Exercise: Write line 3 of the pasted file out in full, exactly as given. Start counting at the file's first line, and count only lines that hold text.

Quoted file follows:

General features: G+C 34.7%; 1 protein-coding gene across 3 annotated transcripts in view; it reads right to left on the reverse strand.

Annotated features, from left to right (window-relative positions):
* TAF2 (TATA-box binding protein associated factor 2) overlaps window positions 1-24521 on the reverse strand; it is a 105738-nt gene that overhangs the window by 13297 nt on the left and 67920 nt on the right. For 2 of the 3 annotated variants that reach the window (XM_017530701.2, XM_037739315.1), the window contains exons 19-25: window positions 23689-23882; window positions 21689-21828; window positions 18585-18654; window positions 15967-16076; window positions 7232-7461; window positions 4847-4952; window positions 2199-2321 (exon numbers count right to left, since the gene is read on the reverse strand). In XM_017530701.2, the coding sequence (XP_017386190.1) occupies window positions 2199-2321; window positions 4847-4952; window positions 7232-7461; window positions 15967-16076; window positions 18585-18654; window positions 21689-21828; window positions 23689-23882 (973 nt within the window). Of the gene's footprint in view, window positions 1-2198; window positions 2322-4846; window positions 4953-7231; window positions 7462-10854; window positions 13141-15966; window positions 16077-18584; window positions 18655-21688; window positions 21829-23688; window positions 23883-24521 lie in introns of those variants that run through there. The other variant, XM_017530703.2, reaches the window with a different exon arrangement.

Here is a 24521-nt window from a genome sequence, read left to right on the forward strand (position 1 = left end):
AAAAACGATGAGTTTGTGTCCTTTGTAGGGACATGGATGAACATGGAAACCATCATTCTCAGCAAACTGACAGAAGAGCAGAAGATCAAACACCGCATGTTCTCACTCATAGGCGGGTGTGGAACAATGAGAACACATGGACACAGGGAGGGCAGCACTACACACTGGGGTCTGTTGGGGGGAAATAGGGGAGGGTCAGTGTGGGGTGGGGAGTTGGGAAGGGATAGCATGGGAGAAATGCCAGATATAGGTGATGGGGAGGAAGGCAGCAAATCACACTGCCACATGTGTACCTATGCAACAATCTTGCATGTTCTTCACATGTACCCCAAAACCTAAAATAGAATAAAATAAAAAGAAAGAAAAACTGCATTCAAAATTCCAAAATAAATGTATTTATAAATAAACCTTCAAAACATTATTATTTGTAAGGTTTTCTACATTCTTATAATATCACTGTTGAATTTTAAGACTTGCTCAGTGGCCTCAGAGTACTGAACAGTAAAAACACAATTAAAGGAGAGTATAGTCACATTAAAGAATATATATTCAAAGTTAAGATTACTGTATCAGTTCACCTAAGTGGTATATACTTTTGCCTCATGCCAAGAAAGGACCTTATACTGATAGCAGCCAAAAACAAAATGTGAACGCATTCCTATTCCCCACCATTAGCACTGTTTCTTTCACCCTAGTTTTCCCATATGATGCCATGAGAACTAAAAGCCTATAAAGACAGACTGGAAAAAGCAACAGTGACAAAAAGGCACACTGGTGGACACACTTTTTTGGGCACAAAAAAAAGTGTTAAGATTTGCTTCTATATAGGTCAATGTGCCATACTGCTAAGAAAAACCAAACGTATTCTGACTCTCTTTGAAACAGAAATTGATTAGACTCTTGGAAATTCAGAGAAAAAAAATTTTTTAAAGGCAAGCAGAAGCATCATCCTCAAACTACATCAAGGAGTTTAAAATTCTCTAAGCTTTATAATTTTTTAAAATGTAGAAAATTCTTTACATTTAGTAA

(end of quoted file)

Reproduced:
* TAF2 (TATA-box binding protein associated factor 2) overlaps window positions 1-24521 on the reverse strand; it is a 105738-nt gene that overhangs the window by 13297 nt on the left and 67920 nt on the right. For 2 of the 3 annotated variants that reach the window (XM_017530701.2, XM_037739315.1), the window contains exons 19-25: window positions 23689-23882; window positions 21689-21828; window positions 18585-18654; window positions 15967-16076; window positions 7232-7461; window positions 4847-4952; window positions 2199-2321 (exon numbers count right to left, since the gene is read on the reverse strand). In XM_017530701.2, the coding sequence (XP_017386190.1) occupies window positions 2199-2321; window positions 4847-4952; window positions 7232-7461; window positions 15967-16076; window positions 18585-18654; window positions 21689-21828; window positions 23689-23882 (973 nt within the window). Of the gene's footprint in view, window positions 1-2198; window positions 2322-4846; window positions 4953-7231; window positions 7462-10854; window positions 13141-15966; window positions 16077-18584; window positions 18655-21688; window positions 21829-23688; window positions 23883-24521 lie in introns of those variants that run through there. The other variant, XM_017530703.2, reaches the window with a different exon arrangement.